It may have to do with the formatting style, ext4 is a modern file system, while NTFS has been around for ages. In fact, many XP install media, by itself, cannot reformat a drive back to NTFS from ext4 (it'll crash during format), a partitioning tool has to be used first to reformat to NTFS, then re-attempt the XP install.
Could be that the ext4 file system fixed any sectors that weren't badly damaged (or the drive needed a good wipe) & that's why Linux installs fine on older drives. As far as running afterwards goes, yes it's going to run better, due to the lack of needed overhead. Many times my 64 bit Linux MInt 17 uses less than 700MB at idle. Security on Windows alone would use that much, if not more. This leaves more resources for when using the machine, and it'll feel more powerful, because the OS alone isn't using hogging the resources. Kind of like on older vehicles, there are ways to dramatically improve performance, with dual exhausts being one of the first.
However this doesn't, nor is meant to imply not to replace, or at least have another HDD ready to go for when the day comes that it does go, along with regular Data backups. The OS is replaceable, one's Data isn't, and Data recovery is costly. Fortunately, for many LInux users, the Data backup isn't too large.
These days, hard drives are back to all time lows, with some great SATA 3 performance drives in the $50-60 range & 5 Year warranty (WD Black series). For $10 less on the same size drive, there's the Caviar Blue line, but only has a 2 year warranty. It's worth the extra to have the 5 year warranty, plus the massive 64MB cache vs.16MB on Caviar Blue. That's 4x larger a cache for massive load speeds. For those with drives of 8MB cache installed, it's an 8x increase. Unfortunately, few machines won't make full use of the SATA 3 speeds with a HDD, but the cache will be used & noticed.
Secondly, many 120-128GB SSD's are frequently on promo for $75 or less, and if one really wants the ultimate in performance, especially on a SATA 3 motherboard, it's worth the little extra cash & just grab any promo drive for Data & backup. Many times, one will have an extra drive laying around, which can be used for these & virtual machines, which are not recommended to be ran on consumer grade SSD's. There are major differences in speed & pricing between home/enthusiast and commercial SSD's & the gap is widening.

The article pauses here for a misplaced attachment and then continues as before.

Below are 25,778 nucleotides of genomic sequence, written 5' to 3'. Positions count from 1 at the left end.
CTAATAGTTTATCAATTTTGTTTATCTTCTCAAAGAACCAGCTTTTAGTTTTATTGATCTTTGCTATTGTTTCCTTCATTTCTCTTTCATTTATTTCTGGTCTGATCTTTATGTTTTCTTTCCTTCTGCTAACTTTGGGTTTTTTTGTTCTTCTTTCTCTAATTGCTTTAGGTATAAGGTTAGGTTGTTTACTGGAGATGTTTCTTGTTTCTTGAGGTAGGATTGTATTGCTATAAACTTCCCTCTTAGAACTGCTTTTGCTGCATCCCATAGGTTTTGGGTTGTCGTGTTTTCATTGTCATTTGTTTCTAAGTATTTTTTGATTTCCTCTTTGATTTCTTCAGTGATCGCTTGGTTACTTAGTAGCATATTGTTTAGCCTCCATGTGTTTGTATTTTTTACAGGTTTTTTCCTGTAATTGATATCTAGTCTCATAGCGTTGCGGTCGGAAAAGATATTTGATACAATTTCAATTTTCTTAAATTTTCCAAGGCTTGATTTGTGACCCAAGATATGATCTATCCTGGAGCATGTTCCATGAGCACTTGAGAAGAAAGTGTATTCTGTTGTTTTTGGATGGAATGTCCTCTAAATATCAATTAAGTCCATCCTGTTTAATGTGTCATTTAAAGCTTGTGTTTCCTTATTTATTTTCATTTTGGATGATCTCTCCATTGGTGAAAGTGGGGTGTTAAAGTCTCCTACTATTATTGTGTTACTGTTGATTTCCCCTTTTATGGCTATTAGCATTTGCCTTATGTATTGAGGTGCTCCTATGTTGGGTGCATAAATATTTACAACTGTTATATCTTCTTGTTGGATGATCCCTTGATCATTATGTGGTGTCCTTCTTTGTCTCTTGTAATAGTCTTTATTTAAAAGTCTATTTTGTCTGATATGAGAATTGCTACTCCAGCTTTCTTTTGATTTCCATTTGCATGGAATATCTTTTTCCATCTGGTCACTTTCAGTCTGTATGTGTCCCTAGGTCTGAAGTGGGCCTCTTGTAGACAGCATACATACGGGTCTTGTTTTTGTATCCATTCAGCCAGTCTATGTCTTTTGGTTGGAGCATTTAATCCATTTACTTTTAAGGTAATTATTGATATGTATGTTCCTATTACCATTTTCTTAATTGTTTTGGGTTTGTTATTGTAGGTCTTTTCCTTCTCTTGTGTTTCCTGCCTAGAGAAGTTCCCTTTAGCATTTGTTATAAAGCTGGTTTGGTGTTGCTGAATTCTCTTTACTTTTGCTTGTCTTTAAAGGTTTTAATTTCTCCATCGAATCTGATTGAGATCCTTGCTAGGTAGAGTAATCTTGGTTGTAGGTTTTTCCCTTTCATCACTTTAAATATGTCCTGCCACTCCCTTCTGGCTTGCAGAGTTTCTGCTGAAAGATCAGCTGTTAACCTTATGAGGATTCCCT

Even on a SATA 2 motherboard, a Linux OS will fly with an SSD installed, however one must setup TRIM & enable some other performance enhancments. Today's SSD's doesn't need to be pampered, but TRIM is a must, otherwise performance will over time degrade to that of an early 2000 model IDE HDD. However, the settings are no big deal, a little prepping with the Terminal will make & keep the SSD performing great for years. Probably longer than the rest of the computer, if a quality SSD is purchased.
And for those who already has SSD's installed, here's a quick way to restore performance at anytime, though this is the manual way (copy/paste), using the Terminal. Your password will be asked for.
sudo fstrim -v /
If /home partition is installed, also run afterwards:
sudo fstrim -v /home
You'll see how many bytes are Trimmed (deleted & reclaimed for use) each time this is ran & I run manual Trim in addition to whatever the Automatic is doing behind the scenes.
I'm currently running Linux Mint 17 on two computers with SSD's & never would want to look back to spinners, they're quickly becoming storage, rather than OS drives on newer computers & I'd say that come this time next year, that number will at a minimum, double. Most any SATA computer will benefit from a SSD upgrade, and like I stated, doesn't have to break the back. For older models, there's a budget Kingston V300 that should work well, as these aren't the fastest anyway.
As always, please check system prior to upgrades & don't sink lots of cash in too old of a computer. For PC's, a "desktop kit" isn't always needed, and sometimes doesn't fit. Velcro hold SSD's in place fine, that's how light they are.